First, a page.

Others embraced the warm summer rain (Constantine and I later joined their ranks). Some made cute shelter outside. All were happy.

People got creative, too: Storage of rosé was ingenious, as were alternative (rhythmic) use of footwear.

Speaking of footwear, the hostess with the mostess had on a fantastic, Tinkerbell-magic pair of festive pumps. She was fun.

Sports were involved too--amateur street tennis, and professional World Cup football.

The atmosphere was infectiously free: People were rearranging license plates, we made new bearded friends...the phrase "anything goes" comes to mind.

There were even rosé awards! I don't know what for, but this guy won, to the chant of the evening: "Rosé! Rosé! Rosé, rosé, rosé!"

All in all, this was one of the most wonderful, random, crazy fun evenings of the summer. Tusind tak til alle, og til næste år...

Thursday, July 8, 2010

En DEJLIG aften med jazz, nøgenhed, og sjov!

Last night was one of those amazing, random, and wonderfully unplanned Copenhagen evenings--the sort of night that makes me love this city so much. It began at 9pm, when I dragged my sun-tired self off the couch for a free, canal-side performance by Mame's Babegenush, in Christianshavn. I hadn't really been in a going out sort of mood. But sitting next to the water with friends and a Carlsberg, in beautiful weather listening to weird, infectious "Balkan jazz," I couldn't help myself: These guys plus the amazing atmosphere (the canal and bridge were full of grinning, clapping, dancing Danes) were awesome. So awesome, in fact, that some sneaky streakers jumped in the water and swam across the canal to dance with them, much to everyone's delight.

Towards the end of the concert, we moved down to sit on a friend of a friend's boat. And ended up getting a free canal tour of Christianshavn, ending underneath Knippelsbro. I also got the best compliment of my life from a new friend: "Your face is have a holocaust in your eyes and Tivoli in your smile." We got off and made plans to go to Husets Teater in Vesterbro, to see a midnight performance of some more of this Balkan jazz. The band was called Fra De Varme Lande, or "From the Warm Countries," and they were so much fun. In a small, hyggeligt space at 1am in my favorite nighttime area of Copenhagen, I found myself smiling so much my face hurt, surrounded by giddy dancing people. It was an indescribably, perfectly unexpected "lille fredag" evening, and I am so happy still.

Wednesday, July 7, 2010

Solskin: A Photographic Tour of Copenhagen

In Danish, the word for "sunshine" is "solskin." Which I love--especially since I've acquired my first legitimate sunburn in years, and my sun-kissed skin is peeling off like I'm shedding some sort of weird, epidermal snakeskin. ANYWAY. Copenhagen has been bathed in the solskin lately, to the point where I feel terrifically guilty if I don't spend at least an hour outdoors, taking advantage of the vitamin D and the opportunity to regain my freckles. The city is beautiful, and I have stocked up on quite a lot of mental and real images to get me through the winter months (which could start tomorrow, you never know, so it's good to be prepared). Here are some sommerferie pictures of lovely Copenhagen, wrapped in solskin...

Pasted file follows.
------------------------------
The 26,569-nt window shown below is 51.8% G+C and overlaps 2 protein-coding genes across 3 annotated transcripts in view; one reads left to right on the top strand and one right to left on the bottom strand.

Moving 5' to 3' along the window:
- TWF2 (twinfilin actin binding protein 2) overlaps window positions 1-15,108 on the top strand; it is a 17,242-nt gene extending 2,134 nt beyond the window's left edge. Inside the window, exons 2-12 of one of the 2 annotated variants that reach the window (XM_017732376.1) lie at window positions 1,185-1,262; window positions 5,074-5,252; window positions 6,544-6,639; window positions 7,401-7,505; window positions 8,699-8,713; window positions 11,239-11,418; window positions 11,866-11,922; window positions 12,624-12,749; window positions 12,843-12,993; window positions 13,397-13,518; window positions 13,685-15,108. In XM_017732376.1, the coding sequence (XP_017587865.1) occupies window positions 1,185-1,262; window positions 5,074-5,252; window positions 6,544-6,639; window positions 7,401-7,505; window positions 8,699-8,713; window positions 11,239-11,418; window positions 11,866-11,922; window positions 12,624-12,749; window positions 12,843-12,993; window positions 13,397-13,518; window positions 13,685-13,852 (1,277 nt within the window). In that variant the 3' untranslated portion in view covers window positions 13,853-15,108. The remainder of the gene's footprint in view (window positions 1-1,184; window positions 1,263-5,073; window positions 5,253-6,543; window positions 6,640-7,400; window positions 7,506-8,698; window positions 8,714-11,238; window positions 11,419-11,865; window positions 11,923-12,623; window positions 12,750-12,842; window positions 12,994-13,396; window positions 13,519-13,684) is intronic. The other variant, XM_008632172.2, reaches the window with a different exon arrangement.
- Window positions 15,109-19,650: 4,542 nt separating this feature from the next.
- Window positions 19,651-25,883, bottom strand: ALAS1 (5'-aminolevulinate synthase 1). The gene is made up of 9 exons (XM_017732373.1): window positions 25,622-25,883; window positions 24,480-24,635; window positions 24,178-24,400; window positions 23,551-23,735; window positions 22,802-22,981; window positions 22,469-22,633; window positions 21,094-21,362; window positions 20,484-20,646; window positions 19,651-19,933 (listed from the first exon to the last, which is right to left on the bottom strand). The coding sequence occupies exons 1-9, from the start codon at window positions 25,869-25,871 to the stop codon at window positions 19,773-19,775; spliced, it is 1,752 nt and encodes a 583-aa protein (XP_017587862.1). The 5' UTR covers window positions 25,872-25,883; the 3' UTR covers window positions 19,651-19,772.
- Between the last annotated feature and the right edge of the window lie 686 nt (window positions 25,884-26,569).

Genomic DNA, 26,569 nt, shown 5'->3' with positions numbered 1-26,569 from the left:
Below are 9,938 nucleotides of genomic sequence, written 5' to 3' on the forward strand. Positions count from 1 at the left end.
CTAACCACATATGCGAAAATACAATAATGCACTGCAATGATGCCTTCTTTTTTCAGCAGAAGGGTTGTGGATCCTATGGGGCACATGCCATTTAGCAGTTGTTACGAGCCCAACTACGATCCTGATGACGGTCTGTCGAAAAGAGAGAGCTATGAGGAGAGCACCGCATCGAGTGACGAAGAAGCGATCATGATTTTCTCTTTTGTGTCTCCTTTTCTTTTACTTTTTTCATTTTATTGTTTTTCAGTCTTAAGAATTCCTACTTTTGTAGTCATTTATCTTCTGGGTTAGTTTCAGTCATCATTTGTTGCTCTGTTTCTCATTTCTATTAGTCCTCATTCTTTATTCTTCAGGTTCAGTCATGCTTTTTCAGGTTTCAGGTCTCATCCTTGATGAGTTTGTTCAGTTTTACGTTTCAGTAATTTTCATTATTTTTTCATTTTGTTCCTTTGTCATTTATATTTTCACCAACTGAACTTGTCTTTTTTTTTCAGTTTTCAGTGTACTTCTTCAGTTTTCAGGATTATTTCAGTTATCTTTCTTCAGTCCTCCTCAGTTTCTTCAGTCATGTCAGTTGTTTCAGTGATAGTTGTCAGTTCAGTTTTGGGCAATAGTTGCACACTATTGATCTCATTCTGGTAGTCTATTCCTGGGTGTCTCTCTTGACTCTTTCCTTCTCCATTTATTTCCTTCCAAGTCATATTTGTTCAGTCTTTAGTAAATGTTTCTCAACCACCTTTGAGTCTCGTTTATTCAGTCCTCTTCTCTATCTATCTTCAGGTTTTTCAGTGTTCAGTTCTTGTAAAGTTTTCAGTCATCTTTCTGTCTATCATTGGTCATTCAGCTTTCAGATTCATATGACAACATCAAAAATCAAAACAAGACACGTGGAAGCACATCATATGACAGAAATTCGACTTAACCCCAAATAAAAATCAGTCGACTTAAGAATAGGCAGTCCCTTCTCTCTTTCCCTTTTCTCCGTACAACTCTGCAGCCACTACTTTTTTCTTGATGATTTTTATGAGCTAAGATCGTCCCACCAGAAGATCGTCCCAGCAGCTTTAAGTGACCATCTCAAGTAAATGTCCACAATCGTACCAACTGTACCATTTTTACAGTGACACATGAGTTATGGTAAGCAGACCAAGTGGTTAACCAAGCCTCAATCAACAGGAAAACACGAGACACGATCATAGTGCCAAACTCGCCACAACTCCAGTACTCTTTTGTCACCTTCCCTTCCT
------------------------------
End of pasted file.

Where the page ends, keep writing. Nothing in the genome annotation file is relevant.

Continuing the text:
When everyone went to Roskilde, the normally popular Meatpacking District (Kødbyen), one of my favorite nighttime places, was totally empty. And cool, in a creepy, dead-animal kind of way.

I love Vesterbro--I am quite happy to be moving so close to it very soon!--and this is one of the reasons why: Optical illusion art on the side of a building.

Entering Nørrebro, I see one of my favorite signs, only huge-sized. Despite the reputation that precedes it, I adore Nørrebro. People need to give it another shot, I think.

When I moved here (almost a year ago, already!) my dad and I stayed on this block in Nørrebro. We passed this building, adorned with painted trees and chickens, every day. It is apparently a kindergarten. And because I would love a chicken-covered building, it is now my favorite kindergarten.

I keep my eyes peeled for weirdness at all times--I probably look ridiculous walking the streets because I constantly stop to ponder DONG Energy boxes and telephone poles and the backs of streetlights. Sometimes though, I just look up and see a cheeky, chalky creeper. See, THIS is why Nørrebro is wonderful. It's full of stuff like this.

Whenever I go to Tivoli--which is quite often, thanks to my friend's Wild Card for me!--I check the temperature. This is an emotional picture for me, because four or five months from now, I will fondly recall the days of summer, when that beautiful red neon light surged above 20 degrees...

Behind Tivoli is Central Station, and here you can see just absolute masses of bicycles. J'adore.

And in front of Tivoli's main entrance: fantastic old posters. This is one of my favorites.

My current 'hood, Christianshavn, is amazing in the summer. I will miss living in this lovely corner of Copenhagen; I take a book, with a pastry or coffee, and read by the canal all the time. And my awesome friend Constantine and I are becoming regulars at Sofiekælderen.

And there are roses EVERYWHERE. Seriously, I feel like a fairy princess; I leave my apartment and see roses bushes all over my block, I bike surrounded by these beautiful flowers and their fallen petals on the sidewalk...all that's missing is a prince and unicorns. And sometimes peanuts.

In Frederiksberg, there is a magical tree called "Suttetræ," and it is pacifier heaven.

As a former thumbsucker myself, I loved this tree...though I do hope there's not an equivalent sort of heaven for retired thumbsuckers.

Islands Brygge is absolutely wonderful in the summertime. Plus it's full of stuff like leftover railroad tracks, and old beams and tram cars and things like that. I love it.

Solskin and building remains on Islands Brygge.

Plus some of the most beautiful sunset views in Copenhagen...which, coincidentally, go really well with friends, summer salad, white wine, and jazz music by someone called "Odessa 5 goes X-Large."